feather picking, gagging and agression

by Jessica
(new york)

he cuddles

he cuddles

he cuddles
the gagging
Quaker parrot

I recently adopted a beautiful 13 year old male quaker parrot from a family who needed to give him up. I have had him 5 months and he is finally coming out of his shell and talking and cuddling with us which is wonderful. When we fist got him I noticed that he had two small patches of feathers missing on the tips of his wings on either side of his head, the previous owners told us the vet had done an exam and found the cause of his feather picking was not medical and there was no need to worry. His wings are not clipped and he can fly but I worry he will continue to pull out his feathers and harm himself. He also makes gagging motions which look like he is choking but then abruptly stops and sticks out his tongue.

Kiwi also has a lovely disposition but when he decides to speak he gets very agressive. He will only speak when in his cage and if I repeat any of what he says he will chase and bite me until he draws blood.

He has many toys and spend the majority of the time out of his cage playing, tearing paper and cuddling. I have fallen in love with this bird in the past few months and would appreciate any advice you can give me on helping me and my parrot get along more and form a relationship to last many years. Thank you.

Comments for feather picking, gagging and agression

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Sep 16, 2013
Regarding the 'gagging'
by: Anonymous

I have 2 Quakers, 1 is a very tempremental female rescue the other a young male I raised rom 2wks.....Both have a behavior that was puzzling to me at first... they like to stretch their beaks...really wide open....at least that's the only thing I can figure they're doing. I had never had a Quaker before until I got my rescued female. I thought she was gasping or something was wrong at first. But the behavior continued and was the same in my boy that I acquired some months later as a baby. They both do 2 things I still find strange but are apparently perfectly normal.. they will open their beak and blow.. making an audible blowing noise.. and they will also open their beak really wide and look almost like their gagging.....sometimes will even do it when I'm scritching under the lower beak on their cheeks. It really seems like they're just stretching their beaks... it must feel good or something! They've been checked by a vet.. very healthy.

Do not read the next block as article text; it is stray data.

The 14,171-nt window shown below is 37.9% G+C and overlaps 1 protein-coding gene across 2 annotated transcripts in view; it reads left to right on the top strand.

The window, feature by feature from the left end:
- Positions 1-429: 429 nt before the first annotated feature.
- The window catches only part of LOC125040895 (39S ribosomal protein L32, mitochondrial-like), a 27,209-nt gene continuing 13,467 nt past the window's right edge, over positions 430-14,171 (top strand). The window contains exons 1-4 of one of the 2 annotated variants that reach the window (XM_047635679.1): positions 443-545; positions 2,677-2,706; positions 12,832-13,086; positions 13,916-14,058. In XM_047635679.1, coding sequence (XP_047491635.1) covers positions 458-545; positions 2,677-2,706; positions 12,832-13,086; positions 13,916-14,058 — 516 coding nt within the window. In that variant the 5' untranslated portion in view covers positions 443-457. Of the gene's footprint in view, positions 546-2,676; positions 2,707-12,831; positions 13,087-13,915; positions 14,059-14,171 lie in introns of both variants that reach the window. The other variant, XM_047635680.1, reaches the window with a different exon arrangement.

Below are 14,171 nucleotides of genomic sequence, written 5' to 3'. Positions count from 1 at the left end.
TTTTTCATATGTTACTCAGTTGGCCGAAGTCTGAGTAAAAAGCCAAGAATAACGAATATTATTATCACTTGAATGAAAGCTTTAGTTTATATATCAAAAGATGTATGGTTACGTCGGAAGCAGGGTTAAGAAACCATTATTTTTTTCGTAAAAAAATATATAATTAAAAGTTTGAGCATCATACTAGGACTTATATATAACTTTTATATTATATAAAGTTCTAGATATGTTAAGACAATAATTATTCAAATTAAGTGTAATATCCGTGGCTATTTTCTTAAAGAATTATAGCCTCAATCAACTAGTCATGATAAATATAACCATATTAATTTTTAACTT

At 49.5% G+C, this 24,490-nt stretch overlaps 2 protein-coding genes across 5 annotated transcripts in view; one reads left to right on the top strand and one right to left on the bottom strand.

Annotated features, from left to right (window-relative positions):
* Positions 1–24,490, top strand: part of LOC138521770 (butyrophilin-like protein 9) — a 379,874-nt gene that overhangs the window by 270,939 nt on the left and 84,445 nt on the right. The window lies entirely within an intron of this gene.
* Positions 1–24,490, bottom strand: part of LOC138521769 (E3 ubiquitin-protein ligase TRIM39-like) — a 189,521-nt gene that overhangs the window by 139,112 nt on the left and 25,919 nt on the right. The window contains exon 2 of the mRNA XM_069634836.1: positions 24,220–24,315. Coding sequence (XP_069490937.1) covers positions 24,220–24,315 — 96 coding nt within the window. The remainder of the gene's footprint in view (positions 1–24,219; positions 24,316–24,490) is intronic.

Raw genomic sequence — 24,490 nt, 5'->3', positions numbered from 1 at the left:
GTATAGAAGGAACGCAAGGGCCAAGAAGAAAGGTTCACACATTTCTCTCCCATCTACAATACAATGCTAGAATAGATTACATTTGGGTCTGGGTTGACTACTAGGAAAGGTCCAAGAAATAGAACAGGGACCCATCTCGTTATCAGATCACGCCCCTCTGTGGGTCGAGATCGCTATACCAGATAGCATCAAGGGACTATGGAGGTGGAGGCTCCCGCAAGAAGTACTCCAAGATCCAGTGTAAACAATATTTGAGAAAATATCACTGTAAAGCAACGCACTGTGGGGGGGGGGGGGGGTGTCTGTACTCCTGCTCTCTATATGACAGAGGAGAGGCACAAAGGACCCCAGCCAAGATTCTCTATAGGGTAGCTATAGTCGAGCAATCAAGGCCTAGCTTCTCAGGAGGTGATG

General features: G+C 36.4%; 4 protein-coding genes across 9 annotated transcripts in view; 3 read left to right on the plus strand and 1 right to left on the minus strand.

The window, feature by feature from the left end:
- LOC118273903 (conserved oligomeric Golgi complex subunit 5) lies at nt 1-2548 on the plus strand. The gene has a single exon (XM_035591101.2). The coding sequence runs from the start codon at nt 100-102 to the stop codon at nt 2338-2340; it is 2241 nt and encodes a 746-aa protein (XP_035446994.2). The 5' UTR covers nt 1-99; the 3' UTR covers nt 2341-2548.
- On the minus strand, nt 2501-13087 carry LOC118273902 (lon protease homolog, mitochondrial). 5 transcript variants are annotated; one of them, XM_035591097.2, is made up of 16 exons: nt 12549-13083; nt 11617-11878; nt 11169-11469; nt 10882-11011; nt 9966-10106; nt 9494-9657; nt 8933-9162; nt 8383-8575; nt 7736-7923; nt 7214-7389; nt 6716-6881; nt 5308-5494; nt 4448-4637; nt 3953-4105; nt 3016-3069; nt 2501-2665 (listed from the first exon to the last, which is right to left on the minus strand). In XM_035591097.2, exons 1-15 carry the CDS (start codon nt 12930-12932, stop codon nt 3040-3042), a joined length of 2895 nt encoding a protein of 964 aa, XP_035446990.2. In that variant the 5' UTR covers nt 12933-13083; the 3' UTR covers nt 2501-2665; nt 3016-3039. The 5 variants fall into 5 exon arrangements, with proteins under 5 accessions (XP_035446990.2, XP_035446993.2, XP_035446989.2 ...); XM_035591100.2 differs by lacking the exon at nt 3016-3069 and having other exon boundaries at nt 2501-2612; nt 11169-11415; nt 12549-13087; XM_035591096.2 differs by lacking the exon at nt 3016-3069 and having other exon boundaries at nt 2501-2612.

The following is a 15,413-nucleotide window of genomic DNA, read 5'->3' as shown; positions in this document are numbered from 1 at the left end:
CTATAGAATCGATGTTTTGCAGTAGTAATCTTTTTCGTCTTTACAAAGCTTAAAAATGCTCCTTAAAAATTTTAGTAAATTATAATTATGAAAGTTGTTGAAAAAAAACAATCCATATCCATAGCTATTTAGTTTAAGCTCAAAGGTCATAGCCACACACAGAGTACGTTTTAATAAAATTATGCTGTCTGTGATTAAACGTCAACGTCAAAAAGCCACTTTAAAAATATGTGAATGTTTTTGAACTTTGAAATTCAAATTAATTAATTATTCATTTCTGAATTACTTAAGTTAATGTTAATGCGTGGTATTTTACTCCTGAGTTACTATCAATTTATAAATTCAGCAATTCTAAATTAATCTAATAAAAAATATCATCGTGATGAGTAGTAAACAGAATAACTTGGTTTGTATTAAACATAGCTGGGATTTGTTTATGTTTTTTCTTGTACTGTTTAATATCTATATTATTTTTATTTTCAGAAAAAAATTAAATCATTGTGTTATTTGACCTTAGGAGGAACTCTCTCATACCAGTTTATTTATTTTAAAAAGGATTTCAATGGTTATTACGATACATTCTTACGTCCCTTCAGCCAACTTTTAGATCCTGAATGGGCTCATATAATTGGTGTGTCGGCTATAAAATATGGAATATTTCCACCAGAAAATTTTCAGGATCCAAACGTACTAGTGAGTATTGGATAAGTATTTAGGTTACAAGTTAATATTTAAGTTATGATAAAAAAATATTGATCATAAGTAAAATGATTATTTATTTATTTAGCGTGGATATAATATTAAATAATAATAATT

Jan 28, 2013
Feather picking and aggression
by: Anonymous

Hi, Jessica. I have a Quaker parrot also and she used to pluck her chest until it bled. It was due to stress from her previous home as she was abused there. She still plucked when I got her and I'm sure it was from stress because it was a new home and I had a cat. The cat never bothered the bird but just it's presence in the house made her nervous. The cat passed away in December 2011 and my bird has stopped plucking.

As for the aggression thing, it could be hormones or it could be that the bird wasn't properly trained. I would sit at the table and my bird would walk over to me so sweetly, step up on my arm and bite me hard enough to draw blood. It was a game to her because she liked to hear me cry out in pain. I started giving her a firm "no!" and putting her back in the cage and leaving the room. It took some time but she doesn't do it anymore. She also tries to be nippy when she's on my shoulder; sitting pretty and then just lashing out and taking a bite. Again, a firm no and putting her back in the cage.